Par­ents won­der if drunk gran is fit babysit­ter

Kenora Daily Miner and News - - COFFEE BREAK - AMY DICK­IN­SON

DEAR AMY: My hus­band and I are new par­ents of a 5-month-old son. Over a month ago we left the baby with my in-laws for a few hours to have a date night. When we re­turned that night, my mother-in-law, who was sup­posed to be the baby’s pri­mary care­taker for the evening, was drunk (well past the point of be­ing tipsy).

I have seen my MIL drunk count­less times, but I thought she would re­frain from drink­ing while tak­ing care of a needy in­fant.

I was hor­ri­fied, as was my hus­band. Un­for­tu­nately, my hus­band does not want to make any “waves” with his mother, and will not dis­cuss it with her.

Now, they keep ask­ing to watch the baby again. I’m run­ning out of ex­cuses for why we don’t want to leave him with them.

My hus­band wants to give them an­other chance, and even sug­gested an overnight visit! The idea of some­thing hap­pen­ing due to their ac­tions is caus­ing me a tremen­dous amount of anx­i­ety.

Any sug­ges­tions on how to ad­dress this tact­fully? Am I be­ing too sen­si­tive in as­sum­ing she should not drink around a baby?

— SOBER SALLY

DEAR SOBER: In my opin­ion, your baby is too young for an overnight visit (ex­cept in an emer­gency) with any­one other than his par­ents.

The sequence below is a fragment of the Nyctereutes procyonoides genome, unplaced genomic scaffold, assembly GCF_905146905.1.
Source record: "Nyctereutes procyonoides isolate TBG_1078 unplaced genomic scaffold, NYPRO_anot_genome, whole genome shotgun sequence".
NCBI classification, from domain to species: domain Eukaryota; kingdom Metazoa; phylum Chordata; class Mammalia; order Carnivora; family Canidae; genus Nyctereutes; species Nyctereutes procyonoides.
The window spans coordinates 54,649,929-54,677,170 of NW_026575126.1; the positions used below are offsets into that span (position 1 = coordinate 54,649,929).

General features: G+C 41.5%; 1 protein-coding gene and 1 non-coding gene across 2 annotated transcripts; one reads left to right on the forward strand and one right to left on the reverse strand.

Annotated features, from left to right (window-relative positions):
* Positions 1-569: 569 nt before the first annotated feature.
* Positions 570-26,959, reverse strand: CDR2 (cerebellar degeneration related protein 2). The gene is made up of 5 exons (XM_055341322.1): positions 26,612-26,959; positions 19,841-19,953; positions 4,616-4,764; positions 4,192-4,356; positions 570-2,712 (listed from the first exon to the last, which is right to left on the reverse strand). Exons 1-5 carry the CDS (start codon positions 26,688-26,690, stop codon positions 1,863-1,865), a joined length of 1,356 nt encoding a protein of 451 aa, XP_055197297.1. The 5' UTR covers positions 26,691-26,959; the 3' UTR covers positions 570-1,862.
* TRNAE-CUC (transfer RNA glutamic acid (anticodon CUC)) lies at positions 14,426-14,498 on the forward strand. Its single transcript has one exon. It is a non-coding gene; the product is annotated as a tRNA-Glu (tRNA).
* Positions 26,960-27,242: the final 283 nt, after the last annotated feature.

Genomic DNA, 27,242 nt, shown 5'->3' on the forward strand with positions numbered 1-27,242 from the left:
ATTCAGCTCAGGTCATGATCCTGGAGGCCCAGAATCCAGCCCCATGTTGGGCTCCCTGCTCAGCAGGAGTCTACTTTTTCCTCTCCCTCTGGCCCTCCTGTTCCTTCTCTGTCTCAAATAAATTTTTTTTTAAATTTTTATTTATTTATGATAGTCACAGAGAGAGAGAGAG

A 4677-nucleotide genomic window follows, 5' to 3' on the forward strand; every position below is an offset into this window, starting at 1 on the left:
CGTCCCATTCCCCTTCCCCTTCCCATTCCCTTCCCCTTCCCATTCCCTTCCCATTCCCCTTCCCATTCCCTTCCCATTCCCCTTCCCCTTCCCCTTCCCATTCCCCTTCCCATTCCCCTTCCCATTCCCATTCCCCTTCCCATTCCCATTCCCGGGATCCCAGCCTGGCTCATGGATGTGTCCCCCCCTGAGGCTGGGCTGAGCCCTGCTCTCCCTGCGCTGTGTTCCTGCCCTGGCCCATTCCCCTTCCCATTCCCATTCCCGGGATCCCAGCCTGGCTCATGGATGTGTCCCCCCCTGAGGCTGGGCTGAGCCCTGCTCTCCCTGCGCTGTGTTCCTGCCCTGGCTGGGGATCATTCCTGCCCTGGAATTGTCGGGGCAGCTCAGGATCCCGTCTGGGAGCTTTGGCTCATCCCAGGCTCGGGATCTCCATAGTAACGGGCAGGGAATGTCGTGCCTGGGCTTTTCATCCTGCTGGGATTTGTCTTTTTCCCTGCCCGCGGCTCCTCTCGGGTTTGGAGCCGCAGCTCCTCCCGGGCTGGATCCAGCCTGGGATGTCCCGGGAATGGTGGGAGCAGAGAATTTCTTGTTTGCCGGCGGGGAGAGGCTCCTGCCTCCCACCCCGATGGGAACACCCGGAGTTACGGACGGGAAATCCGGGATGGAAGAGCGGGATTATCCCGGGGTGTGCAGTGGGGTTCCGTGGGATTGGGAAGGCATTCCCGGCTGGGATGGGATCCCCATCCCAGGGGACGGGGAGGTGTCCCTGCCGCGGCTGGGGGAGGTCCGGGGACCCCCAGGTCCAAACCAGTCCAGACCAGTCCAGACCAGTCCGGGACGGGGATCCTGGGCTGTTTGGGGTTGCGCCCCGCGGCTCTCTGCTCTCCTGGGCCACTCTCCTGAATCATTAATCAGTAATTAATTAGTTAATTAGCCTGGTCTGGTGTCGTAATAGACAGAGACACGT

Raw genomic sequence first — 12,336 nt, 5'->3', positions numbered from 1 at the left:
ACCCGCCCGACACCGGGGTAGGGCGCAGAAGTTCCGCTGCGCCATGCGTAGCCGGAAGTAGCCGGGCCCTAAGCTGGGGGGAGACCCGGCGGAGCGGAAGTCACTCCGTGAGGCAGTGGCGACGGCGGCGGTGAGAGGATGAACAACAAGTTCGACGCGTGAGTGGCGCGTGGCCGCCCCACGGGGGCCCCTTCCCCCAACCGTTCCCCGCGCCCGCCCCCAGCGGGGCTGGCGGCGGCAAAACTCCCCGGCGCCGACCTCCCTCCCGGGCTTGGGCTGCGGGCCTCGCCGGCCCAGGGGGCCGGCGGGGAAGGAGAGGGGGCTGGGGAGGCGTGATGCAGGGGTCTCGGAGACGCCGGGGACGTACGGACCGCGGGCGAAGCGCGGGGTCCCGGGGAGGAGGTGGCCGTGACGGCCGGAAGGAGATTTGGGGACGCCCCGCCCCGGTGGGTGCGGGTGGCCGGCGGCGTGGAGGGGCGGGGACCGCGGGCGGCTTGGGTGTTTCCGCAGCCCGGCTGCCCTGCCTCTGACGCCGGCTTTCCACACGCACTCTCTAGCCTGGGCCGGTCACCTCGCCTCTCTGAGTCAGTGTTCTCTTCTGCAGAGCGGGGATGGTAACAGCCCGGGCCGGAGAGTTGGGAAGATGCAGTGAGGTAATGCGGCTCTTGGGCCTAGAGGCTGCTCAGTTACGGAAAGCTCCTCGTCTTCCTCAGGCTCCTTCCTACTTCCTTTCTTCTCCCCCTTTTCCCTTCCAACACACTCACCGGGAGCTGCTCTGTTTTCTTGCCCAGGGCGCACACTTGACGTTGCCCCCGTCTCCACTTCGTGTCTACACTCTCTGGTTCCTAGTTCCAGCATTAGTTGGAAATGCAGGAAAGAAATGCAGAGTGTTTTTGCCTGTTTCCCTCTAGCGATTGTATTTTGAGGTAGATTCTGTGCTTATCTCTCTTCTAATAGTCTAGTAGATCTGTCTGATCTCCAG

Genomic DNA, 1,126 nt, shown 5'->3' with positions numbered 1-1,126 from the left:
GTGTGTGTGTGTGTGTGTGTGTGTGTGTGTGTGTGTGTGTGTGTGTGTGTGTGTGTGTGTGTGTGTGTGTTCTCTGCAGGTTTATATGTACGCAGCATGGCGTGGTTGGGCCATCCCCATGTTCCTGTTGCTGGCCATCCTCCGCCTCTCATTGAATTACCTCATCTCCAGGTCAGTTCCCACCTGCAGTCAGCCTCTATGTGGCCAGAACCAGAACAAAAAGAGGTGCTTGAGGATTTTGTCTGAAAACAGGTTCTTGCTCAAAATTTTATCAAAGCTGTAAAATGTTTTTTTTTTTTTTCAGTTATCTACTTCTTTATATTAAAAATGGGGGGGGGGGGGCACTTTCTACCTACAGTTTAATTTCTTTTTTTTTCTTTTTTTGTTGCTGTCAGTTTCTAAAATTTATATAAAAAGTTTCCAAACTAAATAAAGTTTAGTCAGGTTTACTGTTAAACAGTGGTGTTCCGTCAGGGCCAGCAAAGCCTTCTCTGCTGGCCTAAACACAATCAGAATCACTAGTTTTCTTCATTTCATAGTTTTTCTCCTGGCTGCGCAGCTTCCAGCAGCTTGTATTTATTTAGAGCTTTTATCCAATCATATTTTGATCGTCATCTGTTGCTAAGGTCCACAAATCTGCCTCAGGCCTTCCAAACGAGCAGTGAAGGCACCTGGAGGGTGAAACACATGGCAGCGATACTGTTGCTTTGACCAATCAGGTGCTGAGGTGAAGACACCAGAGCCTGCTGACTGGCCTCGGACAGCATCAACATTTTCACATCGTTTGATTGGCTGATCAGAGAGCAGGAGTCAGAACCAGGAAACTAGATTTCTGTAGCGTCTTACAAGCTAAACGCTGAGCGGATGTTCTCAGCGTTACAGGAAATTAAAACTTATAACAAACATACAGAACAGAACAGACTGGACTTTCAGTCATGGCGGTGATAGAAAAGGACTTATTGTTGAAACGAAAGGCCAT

Given your (valid) con­cerns, you should not leave this to your hus­band to han­dle. He is al­ready telling you that he can’t/won’t con­front his mother, or even ask her about this.

Your son can­not take care of or ad­vo­cate for him­self. You are his mother. It is time to step up and be his ad­vo­cate in this -and ev­ery -- way. If you feel the child’s grand­fa­ther is in­ca­pable of be­ing com­pletely sober and re­spon­si­ble (to com­pen­sate for your mother-in-law’s drink­ing), then yes -- you should speak with your mother-in-law di­rectly and re­spect­fully about this.

You should say to her, “I need to be hon­est about my con­cerns with you babysit­ting. When we left him with you be­fore and re­turned to pick him up, I no­ticed that you had been drink­ing. I un­der­stand that you might want to have a glass of wine with din­ner, but this makes me very ner­vous when you have the baby. Are you will­ing not to have al­co­hol while the baby is with you?”

Don’t state this with judg­ment or con­dem­na­tion. You are speak­ing to her as an adult, and sim­ply ask­ing if she would be will­ing to com­ply in or­der to min­i­mize any risk. Given the cir­cum­stances, it is a per­fectly rea­son­able thing to ask.

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